The guilty verdict not only sullied the three-decade career of one of Maryland’s best-known political operatives, it also served as a major embarrassment for Ehrlich, the state’s only Republican governor in a generation.
Although prosecutors have never suggested that Ehrlich approved the calls, he is pushing a new book that draws anecdotes from his four years in Annapolis and contends his failed comeback bid last year was “swamped” by the black vote.
The jury convicted Schurick — who got his start in politics working for Democrats — of trying to influence votes through fraud, failing to identify the source of the call as required by law and two counts of conspiracy to commit those crimes.
Schurick’s defense argued during the week-long trial that he relied on the judgment of a campaign consultant hired to reach out to black voters, who said the calls would make use of “reverse psychology” and motivate potential Ehrlich supporters to go to the polls.
The consultant, Julius Henson, is scheduled to stand trial in February, about a week before Schurick’s sentencing is set.
Schurick, 55, declined to comment outside Baltimore City Circuit Court. His lead attorney, A. Dwight Pettit, said he would appeal the case, arguing that a law used to convict Schurick amounts to an unconstitutional violation of free speech.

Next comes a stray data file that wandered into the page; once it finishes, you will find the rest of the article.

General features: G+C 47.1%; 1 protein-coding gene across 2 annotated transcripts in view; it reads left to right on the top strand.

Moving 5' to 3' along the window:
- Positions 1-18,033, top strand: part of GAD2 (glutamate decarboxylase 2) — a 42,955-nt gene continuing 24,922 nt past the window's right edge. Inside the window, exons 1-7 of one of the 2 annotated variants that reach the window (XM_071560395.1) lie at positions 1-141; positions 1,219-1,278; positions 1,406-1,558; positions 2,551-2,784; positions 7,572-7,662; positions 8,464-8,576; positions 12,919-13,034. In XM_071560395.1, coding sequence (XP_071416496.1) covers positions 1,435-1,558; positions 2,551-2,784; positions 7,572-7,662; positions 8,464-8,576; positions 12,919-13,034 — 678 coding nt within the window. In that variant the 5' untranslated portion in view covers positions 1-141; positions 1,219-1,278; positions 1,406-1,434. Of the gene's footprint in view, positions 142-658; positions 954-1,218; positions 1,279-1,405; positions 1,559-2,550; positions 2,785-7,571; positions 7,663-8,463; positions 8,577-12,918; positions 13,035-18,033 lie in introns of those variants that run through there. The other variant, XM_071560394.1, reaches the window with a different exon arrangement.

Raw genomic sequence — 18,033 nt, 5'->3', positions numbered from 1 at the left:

“This is just Round 1,” Pettit vowed to reporters.
State Prosecutor Emmet C. Davitt said he hopes Schurick’s conviction will send a message that political dirty tricks can be crimes.
“This wasn’t political speech,” said Davitt, who argued the case. “It was fraudulent.”
Davitt, who was appointed by O’Malley, also dismissed suggestions made by some Schurick sympathizers that the prosecution was politically motivated. Davitt noted that the case was initiated by his predecessor, an Ehrlich appointee.
Davitt declined to say what he would recommend as a sentence. Two of the four counts carry maximum sentences of five years. The other two carry up to a year.
Pettit indicated he would push for something far more lenient, citing a parade of witnesses — including Ehrlich, former governor Marvin Mandel (D) and former Republican National Committee chairman Michasel S. Steele — who testified to Schurick’s good character and distinguished career.
In his opening statement and closing argument, Davitt urged jurors to stay focused on the words used in the robocall, which he said was “the primary evidence” in the case. The calls began at 5:54 p.m. on Nov. 2, 2010, a little more than two hours before the polls closed, prosecutors said.